If a major storm just swept through your area, then one of your top priorities should be taking care of the trees on your property. You need to inspect your trees for damaged branches, clean up fallen debris, drain away extra water, and add new mulch around your trees.
1. Check for Damaged Branches
After a storm hits your area, check for damaged branches. Stand under the base of each tree in your yard. Look up at the branches and see if you can spot any branches that are cracked, have broken off at a rough angle, or are dangerously dangling.
Cracked branches are a safety hazard. Once a large branch has a crack in it, it could fall at any time. Sometimes, tree companies can save cracked branches by wiring up the branch and allowing the tree to heal naturally. Other times, cracked branches just need to be removed for safety reasons.
Branches that have broken off completely at a rough angle also need to be addressed. Jagged wounds do not heal up very nicely. A tree company can come in and cut the branch clean, near where the branch meets the trunk of the tree. This will promote proper healing and ensure your tree doesn't develop an infection at the wound site.
Dangling branches are extreme safety hazards because the branch is no longer properly connected to the tree and will come down. Cutting down a dangling branch immediately is the best recourse for your own safety.
If you identify any trees with dangerous branches, get assistance from a professional tree company to properly deal with the damaged branches.
2. Clean Up Fallen Debris
After a large storm, lots of debris can be left behind. Sticks, leaves, and twigs are the most common type of debris left behind after a big storm. Do not leave this debris to decompose under your trees and on your lawn. Rake up or pick up storm debris and put it in a designated compost pile.
Leaving storm debris to decompose on the ground can create an ideal breeding ground for soil-borne fungus when left at the base of your trees. Many types of soil-borne fungus can infect and harm your trees.
3. Drain Away Excess Water
Check the soil around your trees. If the soil is a little damp or even soggy, this is normal following a big storm. However, if there are pools of water around the base of your tree, then you need to take action. If water is pooling at the base of your tree, all that water could be drowning your tree's roots. Too much water, just like too little water, can actually kill your trees.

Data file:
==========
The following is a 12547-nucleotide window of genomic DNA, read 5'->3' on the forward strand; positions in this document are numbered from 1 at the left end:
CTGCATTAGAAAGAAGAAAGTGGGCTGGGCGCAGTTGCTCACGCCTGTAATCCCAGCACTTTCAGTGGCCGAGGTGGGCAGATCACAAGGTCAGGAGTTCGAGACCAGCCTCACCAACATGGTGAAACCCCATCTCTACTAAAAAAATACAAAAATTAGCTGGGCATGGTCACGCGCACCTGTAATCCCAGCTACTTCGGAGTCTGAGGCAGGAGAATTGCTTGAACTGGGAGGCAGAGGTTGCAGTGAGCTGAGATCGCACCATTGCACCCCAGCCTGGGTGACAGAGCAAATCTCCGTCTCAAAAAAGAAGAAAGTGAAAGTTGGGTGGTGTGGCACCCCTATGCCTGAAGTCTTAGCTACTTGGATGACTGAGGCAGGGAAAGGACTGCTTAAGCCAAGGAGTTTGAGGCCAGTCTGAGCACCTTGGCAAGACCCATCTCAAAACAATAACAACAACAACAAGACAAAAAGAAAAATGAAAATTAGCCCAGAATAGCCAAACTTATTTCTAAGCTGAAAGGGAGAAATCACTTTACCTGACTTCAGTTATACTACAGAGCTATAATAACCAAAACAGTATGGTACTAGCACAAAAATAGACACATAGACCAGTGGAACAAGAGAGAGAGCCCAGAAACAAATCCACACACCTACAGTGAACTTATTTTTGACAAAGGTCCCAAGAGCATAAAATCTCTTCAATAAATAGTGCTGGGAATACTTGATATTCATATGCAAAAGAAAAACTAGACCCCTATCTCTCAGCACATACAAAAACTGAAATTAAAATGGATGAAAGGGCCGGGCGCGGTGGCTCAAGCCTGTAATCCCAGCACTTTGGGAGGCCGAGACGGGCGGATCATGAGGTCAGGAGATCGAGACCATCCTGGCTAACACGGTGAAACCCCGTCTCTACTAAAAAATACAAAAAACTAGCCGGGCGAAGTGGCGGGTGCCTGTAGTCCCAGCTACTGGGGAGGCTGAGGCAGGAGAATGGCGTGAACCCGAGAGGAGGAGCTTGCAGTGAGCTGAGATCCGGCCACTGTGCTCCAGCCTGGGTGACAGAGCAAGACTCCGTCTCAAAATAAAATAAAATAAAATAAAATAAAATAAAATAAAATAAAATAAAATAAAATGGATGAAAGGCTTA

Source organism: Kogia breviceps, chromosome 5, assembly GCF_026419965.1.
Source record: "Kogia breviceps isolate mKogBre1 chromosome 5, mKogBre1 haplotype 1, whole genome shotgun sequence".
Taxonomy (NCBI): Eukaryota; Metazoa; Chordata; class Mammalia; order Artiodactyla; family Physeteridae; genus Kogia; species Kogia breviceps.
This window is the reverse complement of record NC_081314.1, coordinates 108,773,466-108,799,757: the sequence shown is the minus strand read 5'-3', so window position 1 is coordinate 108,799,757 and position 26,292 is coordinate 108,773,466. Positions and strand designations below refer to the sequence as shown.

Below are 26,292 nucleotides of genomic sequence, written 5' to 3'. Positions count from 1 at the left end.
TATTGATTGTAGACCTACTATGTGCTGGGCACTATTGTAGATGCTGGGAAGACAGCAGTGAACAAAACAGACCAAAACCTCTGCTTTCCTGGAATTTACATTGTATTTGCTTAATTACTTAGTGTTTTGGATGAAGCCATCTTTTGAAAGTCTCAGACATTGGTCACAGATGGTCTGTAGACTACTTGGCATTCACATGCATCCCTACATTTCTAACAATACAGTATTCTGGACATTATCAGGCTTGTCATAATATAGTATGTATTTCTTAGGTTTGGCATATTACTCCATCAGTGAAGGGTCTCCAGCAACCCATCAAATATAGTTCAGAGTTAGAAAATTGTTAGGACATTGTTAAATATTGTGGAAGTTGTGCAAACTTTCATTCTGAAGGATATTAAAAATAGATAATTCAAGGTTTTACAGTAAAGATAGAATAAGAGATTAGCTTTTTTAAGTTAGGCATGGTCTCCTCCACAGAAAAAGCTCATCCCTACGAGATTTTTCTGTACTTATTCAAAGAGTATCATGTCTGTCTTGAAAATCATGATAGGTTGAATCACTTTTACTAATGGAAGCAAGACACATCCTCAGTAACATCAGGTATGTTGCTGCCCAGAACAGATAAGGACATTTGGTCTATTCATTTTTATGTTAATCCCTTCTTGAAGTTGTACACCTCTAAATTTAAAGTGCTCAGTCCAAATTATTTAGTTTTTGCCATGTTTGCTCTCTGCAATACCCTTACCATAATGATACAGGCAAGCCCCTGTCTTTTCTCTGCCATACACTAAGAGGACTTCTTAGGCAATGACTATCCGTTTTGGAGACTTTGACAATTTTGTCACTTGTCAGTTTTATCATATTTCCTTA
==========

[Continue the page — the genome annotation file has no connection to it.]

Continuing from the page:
If you have a drainage issue, dig a temporary ditch to redirect the water. This will help protect your tree's roots from drowning. For a permanent solution, add a drainage tile and adjust the soil grade around the tree.
4. Add New Mulch
Strong storms can wash away the mulch under your tree. Mulch provides many positive benefits for your trees. Mulch insulates the soil, aids in water retention, repels weeds, and prevents soil compaction.
Allow the ground around your trees to dry out a bit. Next, add extra mulch around the root base until the mulch is about four inches deep. Remember, the mulch should not touch the trunk of the tree, so you want to leave a couple of inches of breathing room around the base.
After a storm, the first thing you should do is check your trees for damage. Be sure to also spend some time picking up the debris left behind from the storm, adding extra mulch to the base of your trees, and dealing with any excess or pooling water.
Engaging in these tasks will help protect the long-term health of your trees following a major storm. If your trees are damaged, the professionals at Community Tree Service, Inc. can help take care of your trees.